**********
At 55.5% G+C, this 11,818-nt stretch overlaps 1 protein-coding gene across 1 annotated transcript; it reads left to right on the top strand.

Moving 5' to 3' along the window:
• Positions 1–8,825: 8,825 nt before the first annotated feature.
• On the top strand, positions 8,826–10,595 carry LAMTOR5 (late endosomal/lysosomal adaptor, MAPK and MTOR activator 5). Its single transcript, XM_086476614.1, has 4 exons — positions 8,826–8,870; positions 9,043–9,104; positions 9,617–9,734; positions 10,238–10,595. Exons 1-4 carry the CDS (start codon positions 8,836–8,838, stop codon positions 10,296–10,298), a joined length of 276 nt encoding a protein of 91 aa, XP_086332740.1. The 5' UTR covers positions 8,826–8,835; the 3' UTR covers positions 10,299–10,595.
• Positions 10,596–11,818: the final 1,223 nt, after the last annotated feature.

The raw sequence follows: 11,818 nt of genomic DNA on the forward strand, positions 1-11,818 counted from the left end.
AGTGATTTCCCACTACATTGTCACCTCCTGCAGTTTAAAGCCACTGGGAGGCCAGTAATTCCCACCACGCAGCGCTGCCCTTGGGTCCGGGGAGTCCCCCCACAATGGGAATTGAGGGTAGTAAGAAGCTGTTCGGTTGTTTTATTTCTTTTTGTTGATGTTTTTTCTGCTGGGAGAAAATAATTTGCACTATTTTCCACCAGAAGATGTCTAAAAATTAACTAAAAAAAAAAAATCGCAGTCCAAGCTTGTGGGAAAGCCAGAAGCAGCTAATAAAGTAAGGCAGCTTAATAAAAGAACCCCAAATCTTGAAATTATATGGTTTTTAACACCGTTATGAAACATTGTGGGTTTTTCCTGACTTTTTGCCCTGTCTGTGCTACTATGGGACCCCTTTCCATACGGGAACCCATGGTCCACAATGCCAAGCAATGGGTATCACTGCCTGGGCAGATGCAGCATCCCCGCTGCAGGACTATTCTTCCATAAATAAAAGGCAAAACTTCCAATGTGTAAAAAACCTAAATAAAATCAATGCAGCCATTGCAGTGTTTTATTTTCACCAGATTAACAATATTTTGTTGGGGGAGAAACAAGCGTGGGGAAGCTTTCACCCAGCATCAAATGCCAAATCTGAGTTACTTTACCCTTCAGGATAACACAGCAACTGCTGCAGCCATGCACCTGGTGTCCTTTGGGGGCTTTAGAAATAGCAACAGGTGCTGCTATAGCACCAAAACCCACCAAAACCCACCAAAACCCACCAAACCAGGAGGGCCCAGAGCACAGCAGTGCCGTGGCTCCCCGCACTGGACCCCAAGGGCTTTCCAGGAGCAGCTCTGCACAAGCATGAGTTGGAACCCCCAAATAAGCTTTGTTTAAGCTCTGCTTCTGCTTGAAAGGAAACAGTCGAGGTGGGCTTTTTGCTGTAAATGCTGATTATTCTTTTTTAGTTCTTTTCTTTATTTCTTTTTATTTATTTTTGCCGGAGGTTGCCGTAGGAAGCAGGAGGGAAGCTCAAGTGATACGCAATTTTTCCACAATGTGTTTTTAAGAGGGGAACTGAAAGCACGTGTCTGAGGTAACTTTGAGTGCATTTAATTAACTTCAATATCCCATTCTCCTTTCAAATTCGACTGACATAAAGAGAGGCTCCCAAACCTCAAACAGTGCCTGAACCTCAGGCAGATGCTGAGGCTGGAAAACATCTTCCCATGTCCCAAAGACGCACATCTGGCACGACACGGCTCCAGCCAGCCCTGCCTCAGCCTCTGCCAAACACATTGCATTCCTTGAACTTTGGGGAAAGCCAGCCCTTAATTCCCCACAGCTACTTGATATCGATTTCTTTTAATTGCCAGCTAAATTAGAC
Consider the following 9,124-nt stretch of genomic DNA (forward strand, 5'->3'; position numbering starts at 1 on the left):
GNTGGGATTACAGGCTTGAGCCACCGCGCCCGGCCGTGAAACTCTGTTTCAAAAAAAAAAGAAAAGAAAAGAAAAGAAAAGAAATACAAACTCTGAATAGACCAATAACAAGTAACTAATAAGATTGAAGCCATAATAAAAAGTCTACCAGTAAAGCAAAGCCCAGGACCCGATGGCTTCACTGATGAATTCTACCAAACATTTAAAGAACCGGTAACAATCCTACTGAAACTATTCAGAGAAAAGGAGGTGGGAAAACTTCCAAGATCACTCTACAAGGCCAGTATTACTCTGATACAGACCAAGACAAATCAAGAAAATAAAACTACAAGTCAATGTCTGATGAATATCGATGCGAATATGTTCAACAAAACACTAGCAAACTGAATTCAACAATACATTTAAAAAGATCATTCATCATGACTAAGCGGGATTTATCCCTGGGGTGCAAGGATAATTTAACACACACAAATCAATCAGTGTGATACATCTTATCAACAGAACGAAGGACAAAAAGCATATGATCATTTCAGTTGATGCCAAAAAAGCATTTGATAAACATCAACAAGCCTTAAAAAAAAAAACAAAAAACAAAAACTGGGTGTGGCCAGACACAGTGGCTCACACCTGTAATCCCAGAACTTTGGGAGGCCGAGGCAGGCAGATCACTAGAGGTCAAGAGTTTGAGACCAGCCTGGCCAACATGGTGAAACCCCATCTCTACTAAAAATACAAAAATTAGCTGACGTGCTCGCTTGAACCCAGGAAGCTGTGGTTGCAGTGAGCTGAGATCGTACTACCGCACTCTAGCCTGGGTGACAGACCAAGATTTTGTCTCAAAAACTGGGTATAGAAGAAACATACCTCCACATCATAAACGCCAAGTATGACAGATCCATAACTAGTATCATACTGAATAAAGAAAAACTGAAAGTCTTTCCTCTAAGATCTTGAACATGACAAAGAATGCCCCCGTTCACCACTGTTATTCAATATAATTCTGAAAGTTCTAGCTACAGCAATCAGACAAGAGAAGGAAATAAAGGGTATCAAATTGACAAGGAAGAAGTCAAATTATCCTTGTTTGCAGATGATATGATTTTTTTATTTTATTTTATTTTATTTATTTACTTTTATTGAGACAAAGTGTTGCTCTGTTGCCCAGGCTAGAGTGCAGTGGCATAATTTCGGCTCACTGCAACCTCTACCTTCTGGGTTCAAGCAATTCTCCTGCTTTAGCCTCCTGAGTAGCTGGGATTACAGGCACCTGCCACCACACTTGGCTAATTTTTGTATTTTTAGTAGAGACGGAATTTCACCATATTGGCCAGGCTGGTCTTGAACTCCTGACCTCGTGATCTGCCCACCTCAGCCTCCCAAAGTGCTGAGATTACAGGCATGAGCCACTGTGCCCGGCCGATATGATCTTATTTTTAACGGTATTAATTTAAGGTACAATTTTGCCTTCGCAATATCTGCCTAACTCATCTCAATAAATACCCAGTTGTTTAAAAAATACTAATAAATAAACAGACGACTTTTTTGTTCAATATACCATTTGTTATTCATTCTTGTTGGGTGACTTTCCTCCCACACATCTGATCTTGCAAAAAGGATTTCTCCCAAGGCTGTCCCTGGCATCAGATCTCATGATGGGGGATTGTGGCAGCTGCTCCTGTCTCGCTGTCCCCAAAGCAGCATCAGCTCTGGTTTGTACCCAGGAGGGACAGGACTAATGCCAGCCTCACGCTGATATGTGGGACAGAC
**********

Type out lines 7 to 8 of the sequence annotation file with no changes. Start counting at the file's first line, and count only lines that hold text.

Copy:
AGTGATTTCCCACTACATTGTCACCTCCTGCAGTTTAAAGCCACTGGGAGGCCAGTAATTCCCACCACGCAGCGCTGCCCTTGGGTCCGGGGAGTCCCCCCACAATGGGAATTGAGGGTAGTAAGAAGCTGTTCGGTTGTTTTATTTCTTTTTGTTGATGTTTTTTCTGCTGGGAGAAAATAATTTGCACTATTTTCCACCAGAAGATGTCTAAAAATTAACTAAAAAAAAAAAATCGCAGTCCAAGCTTGTGGGAAAGCCAGAAGCAGCTAATAAAGTAAGGCAGCTTAATAAAAGAACCCCAAATCTTGAAATTATATGGTTTTTAACACCGTTATGAAACATTGTGGGTTTTTCCTGACTTTTTGCCCTGTCTGTGCTACTATGGGACCCCTTTCCATACGGGAACCCATGGTCCACAATGCCAAGCAATGGGTATCACTGCCTGGGCAGATGCAGCATCCCCGCTGCAGGACTATTCTTCCATAAATAAAAGGCAAAACTTCCAATGTGTAAAAAACCTAAATAAAATCAATGCAGCCATTGCAGTGTTTTATTTTCACCAGATTAACAATATTTTGTTGGGGGAGAAACAAGCGTGGGGAAGCTTTCACCCAGCATCAAATGCCAAATCTGAGTTACTTTACCCTTCAGGATAACACAGCAACTGCTGCAGCCATGCACCTGGTGTCCTTTGGGGGCTTTAGAAATAGCAACAGGTGCTGCTATAGCACCAAAACCCACCAAAACCCACCAAAACCCACCAAACCAGGAGGGCCCAGAGCACAGCAGTGCCGTGGCTCCCCGCACTGGACCCCAAGGGCTTTCCAGGAGCAGCTCTGCACAAGCATGAGTTGGAACCCCCAAATAAGCTTTGTTTAAGCTCTGCTTCTGCTTGAAAGGAAACAGTCGAGGTGGGCTTTTTGCTGTAAATGCTGATTATTCTTTTTTAGTTCTTTTCTTTATTTCTTTTTATTTATTTTTGCCGGAGGTTGCCGTAGGAAGCAGGAGGGAAGCTCAAGTGATACGCAATTTTTCCACAATGTGTTTTTAAGAGGGGAACTGAAAGCACGTGTCTGAGGTAACTTTGAGTGCATTTAATTAACTTCAATATCCCATTCTCCTTTCAAATTCGACTGACATAAAGAGAGGCTCCCAAACCTCAAACAGTGCCTGAACCTCAGGCAGATGCTGAGGCTGGAAAACATCTTCCCATGTCCCAAAGACGCACATCTGGCACGACACGGCTCCAGCCAGCCCTGCCTCAGCCTCTGCCAAACACATTGCATTCCTTGAACTTTGGGGAAAGCCAGCCCTTAATTCCCCACAGCTACTTGATATCGATTTCTTTTAATTGCCAGCTAAATTAGAC
Consider the following 9,124-nt stretch of genomic DNA (forward strand, 5'->3'; position numbering starts at 1 on the left):